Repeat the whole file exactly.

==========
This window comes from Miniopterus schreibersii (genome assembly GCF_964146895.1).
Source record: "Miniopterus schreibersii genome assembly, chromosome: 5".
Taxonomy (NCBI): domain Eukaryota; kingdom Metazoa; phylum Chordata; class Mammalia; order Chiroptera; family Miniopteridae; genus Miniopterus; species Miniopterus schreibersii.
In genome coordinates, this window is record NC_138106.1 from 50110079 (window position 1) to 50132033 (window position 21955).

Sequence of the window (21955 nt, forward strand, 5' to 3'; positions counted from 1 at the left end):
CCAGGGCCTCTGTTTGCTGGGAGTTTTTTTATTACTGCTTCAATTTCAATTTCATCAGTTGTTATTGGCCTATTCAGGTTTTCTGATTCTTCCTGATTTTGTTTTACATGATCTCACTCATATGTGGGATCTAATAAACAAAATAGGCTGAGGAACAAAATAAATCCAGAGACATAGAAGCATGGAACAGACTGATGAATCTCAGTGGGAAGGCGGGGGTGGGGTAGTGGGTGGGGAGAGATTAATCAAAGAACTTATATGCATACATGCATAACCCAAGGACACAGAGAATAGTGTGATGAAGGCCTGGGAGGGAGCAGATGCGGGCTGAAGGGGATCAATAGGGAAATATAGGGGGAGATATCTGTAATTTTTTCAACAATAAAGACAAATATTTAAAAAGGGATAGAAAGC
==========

This window comes from Miniopterus schreibersii (genome assembly GCF_964146895.1).
Source record: "Miniopterus schreibersii genome assembly, chromosome: 5".
Taxonomy (NCBI): domain Eukaryota; kingdom Metazoa; phylum Chordata; class Mammalia; order Chiroptera; family Miniopteridae; genus Miniopterus; species Miniopterus schreibersii.
In genome coordinates, this window is record NC_138106.1 from 50110079 (window position 1) to 50132033 (window position 21955).

Sequence of the window (21955 nt, forward strand, 5' to 3'; positions counted from 1 at the left end):
CCAGGGCCTCTGTTTGCTGGGAGTTTTTTTATTACTGCTTCAATTTCAATTTCATCAGTTGTTATTGGCCTATTCAGGTTTTCTGATTCTTCCTGATTTTGTTTTACATGATCTCACTCATATGTGGGATCTAATAAACAAAATAGGCTGAGGAACAAAATAAATCCAGAGACATAGAAGCATGGAACAGACTGATGAATCTCAGTGGGAAGGCGGGGGTGGGGTAGTGGGTGGGGAGAGATTAATCAAAGAACTTATATGCATACATGCATAACCCAAGGACACAGAGAATAGTGTGATGAAGGCCTGGGAGGGAGCAGATGCGGGCTGAAGGGGATCAATAGGGAAATATAGGGGGAGATATCTGTAATTTTTTCAACAATAAAGACAAATATTTAAAAAGGGATAGAAAGC